11 June 2016 My first VR app.

Yesterday I put on-line my first Virtual Reality (VR) app - SphereVR. I am the first to admit that it's not a great app and the coding behind it is inelegant - containing code bits from the pathfinders out there who have been sorting out the many complexities of creating VR, and running it from a browser. And you can't actually "do" much in it - just teleport around the solvents inside and outside an HSP Sphere.

It even needs a special browser version to run it (the WebVR Chrome build) and so far it only works on one VR headset, the wonderful HTC Vive. [Ha! An email just popped up saying that my Oculus Rift will soon be shipped. I can soon start debugging on 2 headsets] So why have I put it on-line?

If you've put something of your own on-line then you know that it's rather different from something that only you can see. Before putting it on-line you have to think of the many ways it might go wrong and so you have to tidy things up to an acceptable level. Well, that's how I see things. Because I'd publically set myself the goal of writing VR science apps, I had to prove to myself that I could create an app that met at least a minimum of public criteria. Writing this app took me a week of painful work (building on weeks of pre-work on 3D stuff). Going from a "fully working" version on my PC to something that worked on-line was many hours of, mostly, house cleaning. The code and infrastructure behind it had gathered a lot of junk that was good enough for me, but not good enough for a public app. The clean-up necessary to put things on-line was actually necessary anyway, but without a specific goal ("get this stuff on-line by tonight") I'd never have done the clean-up, along with the disasters (removing a "junk" component only to find that it was vital) that inevitably follow.

Having made it clear that the app is limited, it's still something I'm proud I've done. It meets all my requirements for a first app.

  • It has to be some real science that benefits from being in 3D. The HSP Sphere meets those criteria.
  • When you step into the world it's a bit awesome. For no good reason, the app is hovering somewhere above Mars
  • It's visually attractive. The individual solvent spheres look to me rather pretty.
  • Information has to be clear. This was hard! Labelling axes in 2D graphs is trivial. It took me a long time to get the 3D axes to be legible - using a "lookAt" trick so that the numbers always face you. I tried many ways to give me the relevant solvent information and in the end used a simple Vive convention of putting information on the controller "hand".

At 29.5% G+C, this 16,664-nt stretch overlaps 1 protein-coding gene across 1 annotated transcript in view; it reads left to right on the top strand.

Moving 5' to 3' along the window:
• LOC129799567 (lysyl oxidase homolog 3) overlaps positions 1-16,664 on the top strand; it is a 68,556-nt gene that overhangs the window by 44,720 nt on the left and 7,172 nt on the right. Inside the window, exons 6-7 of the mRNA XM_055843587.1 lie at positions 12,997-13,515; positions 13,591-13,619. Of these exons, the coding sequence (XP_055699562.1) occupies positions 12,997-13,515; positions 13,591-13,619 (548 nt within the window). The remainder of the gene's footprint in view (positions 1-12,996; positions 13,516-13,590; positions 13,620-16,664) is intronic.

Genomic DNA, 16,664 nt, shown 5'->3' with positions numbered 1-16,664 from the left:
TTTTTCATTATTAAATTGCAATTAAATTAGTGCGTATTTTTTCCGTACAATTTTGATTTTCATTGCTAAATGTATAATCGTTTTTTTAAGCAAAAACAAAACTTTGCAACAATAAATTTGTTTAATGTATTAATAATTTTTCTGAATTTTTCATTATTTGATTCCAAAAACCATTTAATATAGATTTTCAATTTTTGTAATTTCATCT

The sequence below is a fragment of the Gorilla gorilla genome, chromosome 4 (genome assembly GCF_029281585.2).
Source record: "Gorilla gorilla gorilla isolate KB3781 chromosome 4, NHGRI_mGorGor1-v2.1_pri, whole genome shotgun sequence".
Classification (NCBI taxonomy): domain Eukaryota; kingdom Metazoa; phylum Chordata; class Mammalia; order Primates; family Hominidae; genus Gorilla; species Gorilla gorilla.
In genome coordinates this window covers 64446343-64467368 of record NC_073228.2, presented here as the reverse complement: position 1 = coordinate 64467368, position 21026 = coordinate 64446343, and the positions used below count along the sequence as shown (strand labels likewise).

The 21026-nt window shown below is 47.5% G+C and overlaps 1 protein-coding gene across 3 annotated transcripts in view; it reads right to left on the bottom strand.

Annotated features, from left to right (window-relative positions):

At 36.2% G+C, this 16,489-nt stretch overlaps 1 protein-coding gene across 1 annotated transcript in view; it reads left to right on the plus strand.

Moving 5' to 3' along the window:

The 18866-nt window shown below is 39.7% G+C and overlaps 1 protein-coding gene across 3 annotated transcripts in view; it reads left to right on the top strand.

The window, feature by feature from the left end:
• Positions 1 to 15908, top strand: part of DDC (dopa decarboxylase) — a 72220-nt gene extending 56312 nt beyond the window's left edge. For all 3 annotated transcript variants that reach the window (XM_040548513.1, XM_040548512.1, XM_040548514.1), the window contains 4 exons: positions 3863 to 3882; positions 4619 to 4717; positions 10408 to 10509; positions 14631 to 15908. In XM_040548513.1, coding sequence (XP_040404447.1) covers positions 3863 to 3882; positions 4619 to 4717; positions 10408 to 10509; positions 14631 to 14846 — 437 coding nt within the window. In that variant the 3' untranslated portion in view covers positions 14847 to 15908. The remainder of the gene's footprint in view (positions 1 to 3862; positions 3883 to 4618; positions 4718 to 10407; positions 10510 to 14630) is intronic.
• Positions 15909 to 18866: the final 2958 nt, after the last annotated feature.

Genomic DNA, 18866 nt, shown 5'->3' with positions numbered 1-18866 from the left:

• I must be able to touch things in a real way. The Vive's controllers are amazing, but only if visible in the app. I found code from an app (Cute Cubes from the amazing Arturo Paracuellos) that provided a pair of hands that, within seconds, seem like your own hands, following exactly where your hands are pointing.
  • Navigation must be easy and intuitive - and fun. Thanks to a laser app I found on-line (one of the Threex tricks from www.threejsgames.com), I can point at a solvent, read which one it is and then teleport myself to that solvent, all using the controller hands. I especially love pointing to Water - which is far away and tricky to aim at - then looking back from Water to the rest of the solvents and the Sphere.
  • It has to do something that only VR can do. Teleporting to Water and looking back at the Sphere is all it takes to show that VR is the future for exploring complex science.

When I wrote my first (2D) app and put it on-line I was proud that I'd managed to do it even though I was aware of how clunky it was. I was also hoping that it would be the first of, perhaps, a dozen or so. That first app would look utterly awful now, but without it I would never have written 150+ apps that work well with the modern Responsive Design systems available to us (that hardly existed when I wrote the first one). I hope to look back at this blog in a year or two's time and chuckle at the bad code, limited infrastructure and lack of functionality with some affection that for all its limitations it was at least the first step towards stuff that really worked.

And that's the point. I continue to be surprised when I meet people who say "I'm delighted to meet you - your apps have been so useful to me". I'd merely hoped that they would be used, but hadn't really expected that they would be. So I hope that in a few years' time I will bump into someone who says "That VR app really helped me formulate a better product". That's why I'm torturing myself with the zillion problems of writing bleeding-edge VR. And that's why I now allow myself a maximum of 1hr in the evening enjoying myself in some of the fabulous VR worlds created by teams with vastly more skills than I'll ever have. Last night I accidentally hit the Start button when I was standing in front of a rather large Fantastic Contraption I'd been building. However much I knew that it was a virtual machine in a virtual world, the gut instinct to throw myself out of the way took over - much to my embarrassment when it passed harmlessly through me. If I can harness even a fraction of the potential of VR to help scientists do science, I will consider myself a lucky guy.

Of course, most of the above will be meaningless if you haven't been in VR and don't know what teleporting is and have no notion of an HSP Sphere. One of my many challenges is to work out how to make a video of my VR experience!